Matt Winkelmeyer/Getty Images
Matt Winkelmeyer/Getty Images
Charlie Carver is opening up about his sexuality.
The 27-year-old actor, who stars in hit shows like Teen Wolf (along with his twin brother Max Carver) and The Leftovers, took to Instagram today to repeatedly share a single quote that was important to him. But what was even more important were the captions paired with the photos, which included a lengthy but heartwarming message—Charlie Carver shared that he is gay.
With a photo of the quote "Be who you needed when you were younger," the celeb wrote, "As a young boy, I knew I wanted to be an actor. I knew I wanted to be a lot of things! I thought I wanted to be a painter, a soccer player, a stegosaurus... But the acting thing stuck. It was around that age that I also knew, however abstractly, that I was different from some of the other boys in my grade."
He continued, "Over time, this abstract 'knowing' grew and articulated itself through a painful gestation marked by feelings of despair and alienation, ending in a climax of saying three words out loud: 'I am gay'. I said them to myself at first, to see how they felt.
"They rang true, and I hated myself for them. I was twelve. It would take me a few years before I could repeat them to anyone else, in the meantime turning the phrase over and over in my mouth until I felt comfortable and sure enough to let the words pour out again, this time to my family.."
Carver celebrated the fact that he comes from a family who was very accepting of who he is, but understand that's not the case for everybody in his situation. He also made mention that there were plenty of things about "coming out" that rubbed him the wrong way.
"While my Coming Out was very important for me, I wanted to believe in a world where one's sexuality was for the most part irrelevant. That it didn't 'matter,' or that at least it was something that didn't need to or ideally shouldn't ever have to be announced to a stranger, a new colleague, an interviewer," Carver, who has played a variety of gay roles on-screen (including a steamy threesome with James Franco and Zachary Quinto in I Am Michael), added.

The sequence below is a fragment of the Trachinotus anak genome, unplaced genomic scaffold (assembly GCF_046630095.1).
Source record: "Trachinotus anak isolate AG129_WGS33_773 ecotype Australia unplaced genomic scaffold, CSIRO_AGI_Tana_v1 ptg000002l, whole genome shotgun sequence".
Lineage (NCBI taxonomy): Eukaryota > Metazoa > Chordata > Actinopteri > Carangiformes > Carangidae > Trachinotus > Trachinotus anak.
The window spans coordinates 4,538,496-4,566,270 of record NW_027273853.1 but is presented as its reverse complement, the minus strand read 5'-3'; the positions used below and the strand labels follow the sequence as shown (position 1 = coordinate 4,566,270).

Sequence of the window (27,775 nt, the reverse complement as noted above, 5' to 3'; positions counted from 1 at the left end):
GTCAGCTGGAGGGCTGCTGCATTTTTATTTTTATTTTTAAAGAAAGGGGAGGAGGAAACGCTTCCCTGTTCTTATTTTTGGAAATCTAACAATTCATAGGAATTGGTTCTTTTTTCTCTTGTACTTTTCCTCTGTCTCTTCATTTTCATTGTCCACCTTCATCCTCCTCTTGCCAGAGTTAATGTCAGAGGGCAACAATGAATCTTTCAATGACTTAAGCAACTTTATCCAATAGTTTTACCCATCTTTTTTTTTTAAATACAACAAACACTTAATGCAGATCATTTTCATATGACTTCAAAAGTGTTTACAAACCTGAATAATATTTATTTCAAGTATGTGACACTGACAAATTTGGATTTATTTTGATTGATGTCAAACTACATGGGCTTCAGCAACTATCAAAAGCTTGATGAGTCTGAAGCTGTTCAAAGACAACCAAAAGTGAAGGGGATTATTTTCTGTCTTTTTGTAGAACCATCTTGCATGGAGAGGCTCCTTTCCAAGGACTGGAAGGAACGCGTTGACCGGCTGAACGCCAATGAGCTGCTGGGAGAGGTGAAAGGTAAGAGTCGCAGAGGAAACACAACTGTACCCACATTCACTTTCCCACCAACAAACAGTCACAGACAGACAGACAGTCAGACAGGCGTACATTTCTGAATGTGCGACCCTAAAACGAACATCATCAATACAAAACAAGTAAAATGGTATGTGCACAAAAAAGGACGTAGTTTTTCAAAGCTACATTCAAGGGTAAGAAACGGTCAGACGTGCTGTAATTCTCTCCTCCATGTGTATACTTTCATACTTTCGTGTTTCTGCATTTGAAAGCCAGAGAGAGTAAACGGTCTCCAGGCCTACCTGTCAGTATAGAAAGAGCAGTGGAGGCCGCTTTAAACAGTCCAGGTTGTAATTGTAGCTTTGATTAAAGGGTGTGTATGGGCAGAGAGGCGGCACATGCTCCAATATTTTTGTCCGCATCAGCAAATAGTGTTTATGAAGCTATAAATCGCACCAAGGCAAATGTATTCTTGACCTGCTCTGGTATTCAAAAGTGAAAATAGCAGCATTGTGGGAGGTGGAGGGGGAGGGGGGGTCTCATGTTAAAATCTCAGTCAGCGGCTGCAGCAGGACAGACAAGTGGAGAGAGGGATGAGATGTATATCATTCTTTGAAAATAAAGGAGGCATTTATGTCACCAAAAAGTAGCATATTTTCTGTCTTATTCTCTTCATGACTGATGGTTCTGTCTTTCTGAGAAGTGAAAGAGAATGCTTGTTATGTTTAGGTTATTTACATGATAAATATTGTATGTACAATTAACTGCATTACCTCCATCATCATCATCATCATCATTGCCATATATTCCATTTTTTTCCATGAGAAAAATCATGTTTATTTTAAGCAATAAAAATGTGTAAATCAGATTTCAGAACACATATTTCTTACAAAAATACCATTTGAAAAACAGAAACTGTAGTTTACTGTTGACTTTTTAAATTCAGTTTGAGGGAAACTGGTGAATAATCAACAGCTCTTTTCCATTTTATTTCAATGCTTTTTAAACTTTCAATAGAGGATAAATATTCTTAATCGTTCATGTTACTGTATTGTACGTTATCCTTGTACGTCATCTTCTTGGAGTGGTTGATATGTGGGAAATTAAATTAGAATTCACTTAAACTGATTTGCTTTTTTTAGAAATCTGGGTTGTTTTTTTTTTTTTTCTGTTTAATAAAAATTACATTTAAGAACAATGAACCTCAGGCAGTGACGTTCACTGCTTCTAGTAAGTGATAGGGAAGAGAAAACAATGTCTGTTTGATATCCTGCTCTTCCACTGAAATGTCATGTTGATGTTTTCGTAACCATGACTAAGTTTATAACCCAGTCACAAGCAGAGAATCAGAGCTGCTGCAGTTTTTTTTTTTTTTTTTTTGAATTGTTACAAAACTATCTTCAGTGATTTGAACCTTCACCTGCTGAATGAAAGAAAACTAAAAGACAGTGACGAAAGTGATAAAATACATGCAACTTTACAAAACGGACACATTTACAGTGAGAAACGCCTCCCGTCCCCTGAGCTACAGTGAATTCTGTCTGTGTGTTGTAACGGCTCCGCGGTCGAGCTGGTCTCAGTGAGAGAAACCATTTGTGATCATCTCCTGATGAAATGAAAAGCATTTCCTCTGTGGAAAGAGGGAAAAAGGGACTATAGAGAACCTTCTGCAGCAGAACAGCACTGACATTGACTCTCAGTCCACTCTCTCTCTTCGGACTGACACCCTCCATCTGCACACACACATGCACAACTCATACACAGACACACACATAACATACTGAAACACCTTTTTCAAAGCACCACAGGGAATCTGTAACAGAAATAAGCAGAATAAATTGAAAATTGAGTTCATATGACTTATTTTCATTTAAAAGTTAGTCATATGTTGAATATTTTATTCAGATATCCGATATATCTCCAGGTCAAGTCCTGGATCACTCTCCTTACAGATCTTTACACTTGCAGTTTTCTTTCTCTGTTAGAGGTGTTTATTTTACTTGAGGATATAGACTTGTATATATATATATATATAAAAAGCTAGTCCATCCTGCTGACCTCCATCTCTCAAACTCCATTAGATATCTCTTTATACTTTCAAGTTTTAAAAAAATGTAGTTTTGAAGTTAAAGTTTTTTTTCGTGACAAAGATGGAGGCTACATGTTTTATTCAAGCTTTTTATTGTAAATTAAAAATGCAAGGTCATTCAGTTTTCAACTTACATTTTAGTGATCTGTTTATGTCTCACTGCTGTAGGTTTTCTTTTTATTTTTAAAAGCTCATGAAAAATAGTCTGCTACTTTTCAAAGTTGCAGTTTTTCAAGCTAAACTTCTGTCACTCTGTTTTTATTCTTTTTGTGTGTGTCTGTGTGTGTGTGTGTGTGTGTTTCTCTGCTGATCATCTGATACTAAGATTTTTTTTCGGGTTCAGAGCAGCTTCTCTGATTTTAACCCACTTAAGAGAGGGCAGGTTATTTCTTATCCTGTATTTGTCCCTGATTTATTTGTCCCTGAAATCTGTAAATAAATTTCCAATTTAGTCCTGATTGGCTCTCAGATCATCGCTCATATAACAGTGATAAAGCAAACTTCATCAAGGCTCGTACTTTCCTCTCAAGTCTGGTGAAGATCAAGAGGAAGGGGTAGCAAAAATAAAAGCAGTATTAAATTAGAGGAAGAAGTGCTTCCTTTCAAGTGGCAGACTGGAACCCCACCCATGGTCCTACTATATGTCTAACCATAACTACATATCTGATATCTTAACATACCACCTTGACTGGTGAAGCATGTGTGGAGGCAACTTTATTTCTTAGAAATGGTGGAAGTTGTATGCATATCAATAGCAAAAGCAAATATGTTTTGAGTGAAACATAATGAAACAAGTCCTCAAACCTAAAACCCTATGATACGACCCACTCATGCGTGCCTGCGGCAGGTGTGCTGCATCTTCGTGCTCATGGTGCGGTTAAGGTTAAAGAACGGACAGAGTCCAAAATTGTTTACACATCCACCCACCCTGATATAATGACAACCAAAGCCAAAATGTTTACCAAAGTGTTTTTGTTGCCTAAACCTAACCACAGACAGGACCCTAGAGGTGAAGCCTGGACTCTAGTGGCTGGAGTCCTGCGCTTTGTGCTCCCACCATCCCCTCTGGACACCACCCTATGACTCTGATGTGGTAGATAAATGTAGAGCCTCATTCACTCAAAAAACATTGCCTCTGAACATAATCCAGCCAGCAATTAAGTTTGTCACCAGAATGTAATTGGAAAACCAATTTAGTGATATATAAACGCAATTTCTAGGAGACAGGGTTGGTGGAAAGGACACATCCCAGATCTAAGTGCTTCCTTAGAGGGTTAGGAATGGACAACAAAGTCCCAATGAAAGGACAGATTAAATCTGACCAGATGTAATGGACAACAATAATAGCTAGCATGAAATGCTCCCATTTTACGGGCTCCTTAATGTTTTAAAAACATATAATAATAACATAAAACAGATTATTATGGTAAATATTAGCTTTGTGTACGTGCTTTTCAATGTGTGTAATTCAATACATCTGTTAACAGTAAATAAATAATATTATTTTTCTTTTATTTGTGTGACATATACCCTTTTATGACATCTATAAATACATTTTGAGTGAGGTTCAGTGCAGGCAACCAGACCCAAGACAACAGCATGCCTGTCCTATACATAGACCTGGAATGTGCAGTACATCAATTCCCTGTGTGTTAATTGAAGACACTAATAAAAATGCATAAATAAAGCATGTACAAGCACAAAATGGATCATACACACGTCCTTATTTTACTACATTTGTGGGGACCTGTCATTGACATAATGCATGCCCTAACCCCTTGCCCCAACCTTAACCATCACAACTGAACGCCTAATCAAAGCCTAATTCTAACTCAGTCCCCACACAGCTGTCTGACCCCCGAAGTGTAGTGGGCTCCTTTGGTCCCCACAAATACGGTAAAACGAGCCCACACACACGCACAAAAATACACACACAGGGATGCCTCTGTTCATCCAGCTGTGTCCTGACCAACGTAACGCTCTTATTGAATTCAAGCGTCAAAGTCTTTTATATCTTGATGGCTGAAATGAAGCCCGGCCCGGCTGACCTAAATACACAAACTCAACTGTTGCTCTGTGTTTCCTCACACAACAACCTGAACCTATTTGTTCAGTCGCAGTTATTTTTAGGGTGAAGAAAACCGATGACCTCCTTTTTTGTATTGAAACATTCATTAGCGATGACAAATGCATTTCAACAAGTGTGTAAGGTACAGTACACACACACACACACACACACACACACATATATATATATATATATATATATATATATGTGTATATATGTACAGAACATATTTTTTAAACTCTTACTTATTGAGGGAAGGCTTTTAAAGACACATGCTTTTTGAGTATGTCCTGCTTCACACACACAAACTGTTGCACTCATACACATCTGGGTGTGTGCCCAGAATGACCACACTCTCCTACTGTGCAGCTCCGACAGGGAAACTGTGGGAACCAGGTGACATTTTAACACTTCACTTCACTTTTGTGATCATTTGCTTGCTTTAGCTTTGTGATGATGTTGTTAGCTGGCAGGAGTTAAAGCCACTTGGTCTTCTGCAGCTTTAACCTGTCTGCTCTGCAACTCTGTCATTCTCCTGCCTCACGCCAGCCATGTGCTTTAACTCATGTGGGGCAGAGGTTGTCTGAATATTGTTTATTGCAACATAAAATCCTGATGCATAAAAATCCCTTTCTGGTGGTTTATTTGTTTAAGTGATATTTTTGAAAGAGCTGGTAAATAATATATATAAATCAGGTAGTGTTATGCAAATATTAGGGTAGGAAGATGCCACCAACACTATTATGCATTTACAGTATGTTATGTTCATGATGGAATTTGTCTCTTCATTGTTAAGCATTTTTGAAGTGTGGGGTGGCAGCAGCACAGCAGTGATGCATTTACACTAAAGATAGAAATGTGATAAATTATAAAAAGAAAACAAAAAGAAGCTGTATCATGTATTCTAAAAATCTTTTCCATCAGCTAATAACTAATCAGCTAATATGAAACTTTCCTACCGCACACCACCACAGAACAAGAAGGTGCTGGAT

"Even the words 'Coming Out' bothered me. I took issue with them insofar as that 'Coming Out' implied being greeted with attention, attention for something I would prefer to be implicitly just Human, an attribute or adjective that was only part of how I saw my whole self. I did not want to be defined by my sexuality. Sure, I am a proud gay man, but I don't identify as a Gay man, or a GAY man, or just gay. I identify as a lot of things, these various identifications and identities taking up equal space and making up an ever-fluid sense of Self."
Carver continued, "I long for the world to be simple, for everyone to feel happy and safe in who they are as individuals and members of a community. I can only hope that the beginning of this unrest is productive, something our generation(s) is moving through in order to end up someplace better.
"So now, let the record show this—I self-identify as gay. And does that really matter anymore? As a young man, I needed a young man in Hollywood to say that—and without being a dick about it, I owe it to myself, more than anything, to be who I needed when I was younger."